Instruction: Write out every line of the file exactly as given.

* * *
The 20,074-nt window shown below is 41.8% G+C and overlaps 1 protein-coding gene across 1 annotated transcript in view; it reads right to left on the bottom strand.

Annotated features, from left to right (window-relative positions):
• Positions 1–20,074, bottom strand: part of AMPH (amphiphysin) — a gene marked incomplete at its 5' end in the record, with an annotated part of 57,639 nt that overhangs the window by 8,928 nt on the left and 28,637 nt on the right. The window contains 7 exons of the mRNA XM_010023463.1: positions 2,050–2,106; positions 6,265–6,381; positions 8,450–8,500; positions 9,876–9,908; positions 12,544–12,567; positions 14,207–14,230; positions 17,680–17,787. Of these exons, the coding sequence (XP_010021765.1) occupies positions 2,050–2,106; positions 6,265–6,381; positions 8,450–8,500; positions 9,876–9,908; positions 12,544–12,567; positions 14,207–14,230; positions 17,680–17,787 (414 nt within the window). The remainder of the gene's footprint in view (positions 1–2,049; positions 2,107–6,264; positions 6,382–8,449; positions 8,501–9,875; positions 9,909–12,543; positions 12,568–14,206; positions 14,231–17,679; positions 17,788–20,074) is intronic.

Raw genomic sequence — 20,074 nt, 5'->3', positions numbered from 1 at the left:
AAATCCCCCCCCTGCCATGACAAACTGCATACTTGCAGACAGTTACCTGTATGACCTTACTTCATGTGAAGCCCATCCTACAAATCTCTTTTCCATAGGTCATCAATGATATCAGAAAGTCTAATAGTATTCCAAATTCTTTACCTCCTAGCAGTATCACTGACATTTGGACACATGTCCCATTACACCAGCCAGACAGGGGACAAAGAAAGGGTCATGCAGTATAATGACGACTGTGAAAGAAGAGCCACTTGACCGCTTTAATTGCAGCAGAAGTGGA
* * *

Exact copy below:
The 20,074-nt window shown below is 41.8% G+C and overlaps 1 protein-coding gene across 1 annotated transcript in view; it reads right to left on the bottom strand.

Annotated features, from left to right (window-relative positions):
• Positions 1–20,074, bottom strand: part of AMPH (amphiphysin) — a gene marked incomplete at its 5' end in the record, with an annotated part of 57,639 nt that overhangs the window by 8,928 nt on the left and 28,637 nt on the right. The window contains 7 exons of the mRNA XM_010023463.1: positions 2,050–2,106; positions 6,265–6,381; positions 8,450–8,500; positions 9,876–9,908; positions 12,544–12,567; positions 14,207–14,230; positions 17,680–17,787. Of these exons, the coding sequence (XP_010021765.1) occupies positions 2,050–2,106; positions 6,265–6,381; positions 8,450–8,500; positions 9,876–9,908; positions 12,544–12,567; positions 14,207–14,230; positions 17,680–17,787 (414 nt within the window). The remainder of the gene's footprint in view (positions 1–2,049; positions 2,107–6,264; positions 6,382–8,449; positions 8,501–9,875; positions 9,909–12,543; positions 12,568–14,206; positions 14,231–17,679; positions 17,788–20,074) is intronic.

Raw genomic sequence — 20,074 nt, 5'->3', positions numbered from 1 at the left:
AAATCCCCCCCCTGCCATGACAAACTGCATACTTGCAGACAGTTACCTGTATGACCTTACTTCATGTGAAGCCCATCCTACAAATCTCTTTTCCATAGGTCATCAATGATATCAGAAAGTCTAATAGTATTCCAAATTCTTTACCTCCTAGCAGTATCACTGACATTTGGACACATGTCCCATTACACCAGCCAGACAGGGGACAAAGAAAGGGTCATGCAGTATAATGACGACTGTGAAAGAAGAGCCACTTGACCGCTTTAATTGCAGCAGAAGTGGA